Purdue Field Crop Pathology
It is important to monitoring for diseases to make an informed decision if a fungicide is necessary. As a reminder for disease to occur three things need to be present; 1. Virulent Pathogen, 2. Susceptible Host, and 3. Favorable Environment….Read More
Wheat in Indiana is starting to head out in southern Indiana and flowering will probably start this weekend. During flowering (anthesis) warm, wet weather with high relative humidity will favor the development of Fusarium head blight (scab). Due to the…Read More
In Indiana, tar spot has been an annual concern since 2018 when growers experienced 20-60 bu/A loss. This past season favorable weather conditions led to another severe epidemic where there are reports of fields experiencing 50% reduction in yields across…Read More
Recent rains and increased humidity across Indiana have increased the risk for foliar diseases to develop in both corn and soybean. Much of the corn throughout the state has begun to tassel and soybeans are flowering. We are starting to…Read More
Yes, we have found active tar spot in Indiana. Early planted corn in Indiana is reaching mid- to late-vegetative stages and some tasseling in the south. Therefore, it is time to start monitoring for diseases to make an informed decision…Read More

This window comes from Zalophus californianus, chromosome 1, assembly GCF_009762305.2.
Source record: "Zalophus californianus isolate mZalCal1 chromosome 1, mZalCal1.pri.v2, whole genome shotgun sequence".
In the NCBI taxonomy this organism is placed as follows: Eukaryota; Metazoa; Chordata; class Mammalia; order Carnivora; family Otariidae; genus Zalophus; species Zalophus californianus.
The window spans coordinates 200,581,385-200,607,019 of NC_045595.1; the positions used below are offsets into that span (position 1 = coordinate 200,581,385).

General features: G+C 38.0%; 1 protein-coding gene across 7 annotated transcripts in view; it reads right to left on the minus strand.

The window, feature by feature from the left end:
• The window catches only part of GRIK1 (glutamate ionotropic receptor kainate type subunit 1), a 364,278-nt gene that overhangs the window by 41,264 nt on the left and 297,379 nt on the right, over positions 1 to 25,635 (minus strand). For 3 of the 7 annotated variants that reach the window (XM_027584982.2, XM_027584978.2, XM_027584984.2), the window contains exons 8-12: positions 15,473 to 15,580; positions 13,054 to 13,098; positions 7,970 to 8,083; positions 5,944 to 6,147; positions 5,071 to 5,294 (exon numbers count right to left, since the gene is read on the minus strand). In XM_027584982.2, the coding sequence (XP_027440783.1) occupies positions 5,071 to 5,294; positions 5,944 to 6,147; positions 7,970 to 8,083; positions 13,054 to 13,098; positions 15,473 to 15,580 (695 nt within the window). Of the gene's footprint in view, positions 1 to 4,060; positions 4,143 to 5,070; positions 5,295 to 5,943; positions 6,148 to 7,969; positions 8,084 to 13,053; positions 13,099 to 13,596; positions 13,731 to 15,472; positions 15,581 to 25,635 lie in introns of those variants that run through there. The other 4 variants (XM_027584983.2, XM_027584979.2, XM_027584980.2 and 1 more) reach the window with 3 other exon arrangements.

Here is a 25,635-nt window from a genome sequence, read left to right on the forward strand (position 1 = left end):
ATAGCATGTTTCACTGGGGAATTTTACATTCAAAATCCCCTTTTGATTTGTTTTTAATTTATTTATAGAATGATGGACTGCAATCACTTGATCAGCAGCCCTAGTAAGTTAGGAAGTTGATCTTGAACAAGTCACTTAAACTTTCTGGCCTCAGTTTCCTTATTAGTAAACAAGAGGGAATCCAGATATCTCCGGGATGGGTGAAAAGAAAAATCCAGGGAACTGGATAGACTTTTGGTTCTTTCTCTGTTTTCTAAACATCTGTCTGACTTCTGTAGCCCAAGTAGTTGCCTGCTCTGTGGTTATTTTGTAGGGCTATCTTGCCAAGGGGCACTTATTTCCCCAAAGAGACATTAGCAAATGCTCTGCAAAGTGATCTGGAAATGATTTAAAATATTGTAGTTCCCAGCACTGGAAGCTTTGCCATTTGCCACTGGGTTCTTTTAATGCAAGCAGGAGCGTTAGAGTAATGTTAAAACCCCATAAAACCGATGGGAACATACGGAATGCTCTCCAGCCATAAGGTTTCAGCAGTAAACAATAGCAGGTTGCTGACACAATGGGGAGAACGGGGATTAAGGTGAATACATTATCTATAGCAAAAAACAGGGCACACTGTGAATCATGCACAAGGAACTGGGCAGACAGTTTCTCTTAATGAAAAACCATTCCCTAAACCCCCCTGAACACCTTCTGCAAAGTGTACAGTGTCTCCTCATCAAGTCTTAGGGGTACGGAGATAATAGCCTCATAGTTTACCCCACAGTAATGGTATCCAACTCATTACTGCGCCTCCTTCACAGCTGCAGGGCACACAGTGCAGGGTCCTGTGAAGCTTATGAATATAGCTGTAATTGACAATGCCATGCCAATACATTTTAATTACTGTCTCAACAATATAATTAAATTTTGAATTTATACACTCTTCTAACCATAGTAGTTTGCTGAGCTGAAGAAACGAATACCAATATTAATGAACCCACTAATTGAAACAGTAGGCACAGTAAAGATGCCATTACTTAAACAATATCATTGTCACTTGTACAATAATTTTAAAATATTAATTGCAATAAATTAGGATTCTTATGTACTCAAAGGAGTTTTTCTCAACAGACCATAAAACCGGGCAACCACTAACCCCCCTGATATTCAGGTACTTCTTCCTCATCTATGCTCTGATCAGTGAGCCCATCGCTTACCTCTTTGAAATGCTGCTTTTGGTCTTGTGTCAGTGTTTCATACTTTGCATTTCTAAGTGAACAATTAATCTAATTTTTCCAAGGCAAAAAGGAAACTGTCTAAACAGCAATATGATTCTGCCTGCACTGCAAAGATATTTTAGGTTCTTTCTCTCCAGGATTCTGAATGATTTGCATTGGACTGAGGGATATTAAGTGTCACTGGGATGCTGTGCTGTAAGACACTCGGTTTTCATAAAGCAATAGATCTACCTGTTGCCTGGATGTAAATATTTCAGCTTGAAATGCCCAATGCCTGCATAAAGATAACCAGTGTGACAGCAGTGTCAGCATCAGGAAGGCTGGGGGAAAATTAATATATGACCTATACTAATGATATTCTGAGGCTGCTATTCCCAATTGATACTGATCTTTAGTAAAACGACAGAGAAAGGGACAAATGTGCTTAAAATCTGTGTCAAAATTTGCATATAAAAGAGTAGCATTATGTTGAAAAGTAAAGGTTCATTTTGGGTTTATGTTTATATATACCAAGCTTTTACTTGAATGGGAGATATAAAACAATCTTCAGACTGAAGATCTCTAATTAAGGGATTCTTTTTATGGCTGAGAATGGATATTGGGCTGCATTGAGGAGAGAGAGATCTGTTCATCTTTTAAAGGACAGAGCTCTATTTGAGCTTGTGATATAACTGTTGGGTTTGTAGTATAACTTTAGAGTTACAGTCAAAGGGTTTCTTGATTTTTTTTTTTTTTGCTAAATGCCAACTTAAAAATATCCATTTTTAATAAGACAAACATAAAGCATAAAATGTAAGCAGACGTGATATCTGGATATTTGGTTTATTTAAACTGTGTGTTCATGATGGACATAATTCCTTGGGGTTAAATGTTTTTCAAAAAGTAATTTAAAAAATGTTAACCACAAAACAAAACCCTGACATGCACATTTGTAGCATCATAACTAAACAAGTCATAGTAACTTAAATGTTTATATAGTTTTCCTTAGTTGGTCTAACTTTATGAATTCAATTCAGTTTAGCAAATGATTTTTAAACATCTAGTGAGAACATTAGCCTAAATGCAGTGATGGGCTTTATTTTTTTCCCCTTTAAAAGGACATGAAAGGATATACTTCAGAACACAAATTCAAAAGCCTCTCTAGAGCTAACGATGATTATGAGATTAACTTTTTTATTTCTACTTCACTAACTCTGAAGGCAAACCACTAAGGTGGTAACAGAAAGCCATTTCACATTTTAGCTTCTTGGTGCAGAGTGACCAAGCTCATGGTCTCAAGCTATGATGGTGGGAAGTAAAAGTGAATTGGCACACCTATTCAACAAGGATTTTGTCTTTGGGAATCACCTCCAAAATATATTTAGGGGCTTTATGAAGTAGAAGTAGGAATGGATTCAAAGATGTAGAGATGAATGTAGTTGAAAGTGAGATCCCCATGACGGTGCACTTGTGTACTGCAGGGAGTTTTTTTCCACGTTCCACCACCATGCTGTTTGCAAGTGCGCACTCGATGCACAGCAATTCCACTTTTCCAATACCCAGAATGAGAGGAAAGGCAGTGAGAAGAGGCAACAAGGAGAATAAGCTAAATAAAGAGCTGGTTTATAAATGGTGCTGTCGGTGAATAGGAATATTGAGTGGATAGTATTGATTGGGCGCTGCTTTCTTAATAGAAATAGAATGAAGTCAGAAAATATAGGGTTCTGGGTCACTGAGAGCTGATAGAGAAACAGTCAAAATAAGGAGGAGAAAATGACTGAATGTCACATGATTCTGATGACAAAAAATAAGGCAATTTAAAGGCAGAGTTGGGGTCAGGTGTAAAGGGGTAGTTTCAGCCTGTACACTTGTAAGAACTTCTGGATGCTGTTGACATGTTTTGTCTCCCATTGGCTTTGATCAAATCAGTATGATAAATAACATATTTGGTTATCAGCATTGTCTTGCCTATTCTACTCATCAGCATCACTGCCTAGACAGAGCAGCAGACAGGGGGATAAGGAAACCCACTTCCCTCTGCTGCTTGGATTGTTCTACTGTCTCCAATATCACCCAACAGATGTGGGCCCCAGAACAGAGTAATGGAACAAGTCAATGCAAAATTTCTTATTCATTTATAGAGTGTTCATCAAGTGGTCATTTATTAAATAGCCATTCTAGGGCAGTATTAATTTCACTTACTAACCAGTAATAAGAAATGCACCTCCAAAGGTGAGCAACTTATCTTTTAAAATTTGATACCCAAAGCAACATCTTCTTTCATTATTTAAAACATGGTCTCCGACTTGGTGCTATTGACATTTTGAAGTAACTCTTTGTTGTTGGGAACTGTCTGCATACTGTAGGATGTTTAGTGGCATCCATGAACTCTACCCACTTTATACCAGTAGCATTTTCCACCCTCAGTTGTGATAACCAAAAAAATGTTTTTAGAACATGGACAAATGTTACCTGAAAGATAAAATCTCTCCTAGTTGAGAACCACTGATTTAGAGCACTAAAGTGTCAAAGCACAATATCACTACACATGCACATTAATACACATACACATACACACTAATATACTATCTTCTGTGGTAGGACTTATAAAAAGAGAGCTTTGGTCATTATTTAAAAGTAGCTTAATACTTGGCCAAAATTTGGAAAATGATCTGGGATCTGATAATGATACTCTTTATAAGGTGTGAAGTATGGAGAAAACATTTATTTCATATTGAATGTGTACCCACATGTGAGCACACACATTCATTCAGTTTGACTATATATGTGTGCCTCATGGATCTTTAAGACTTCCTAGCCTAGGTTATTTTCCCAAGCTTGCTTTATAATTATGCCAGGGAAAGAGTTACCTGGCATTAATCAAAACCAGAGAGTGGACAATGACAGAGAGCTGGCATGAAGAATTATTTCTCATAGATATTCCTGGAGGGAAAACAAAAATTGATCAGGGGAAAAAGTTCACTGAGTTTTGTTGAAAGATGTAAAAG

Our Field Crop Pathology Team is responsible for developing and executing an Extension programs that educates agribusiness clientele on the importance of effective and economical disease management for agronomic crops. Field crop diseases can significantly impact the health of these commodities, and result in losses in profitability. Additionally, over 20 diseases of corn, soybean, and wheat may affect crops in a single growing season, making disease identification and management a primary concern.
The program is focused on recognizing and understanding new diseases and their potential impact on Indiana agriculture, and quickly and effectively distributing information in the event of a disease threat to Indiana crop production.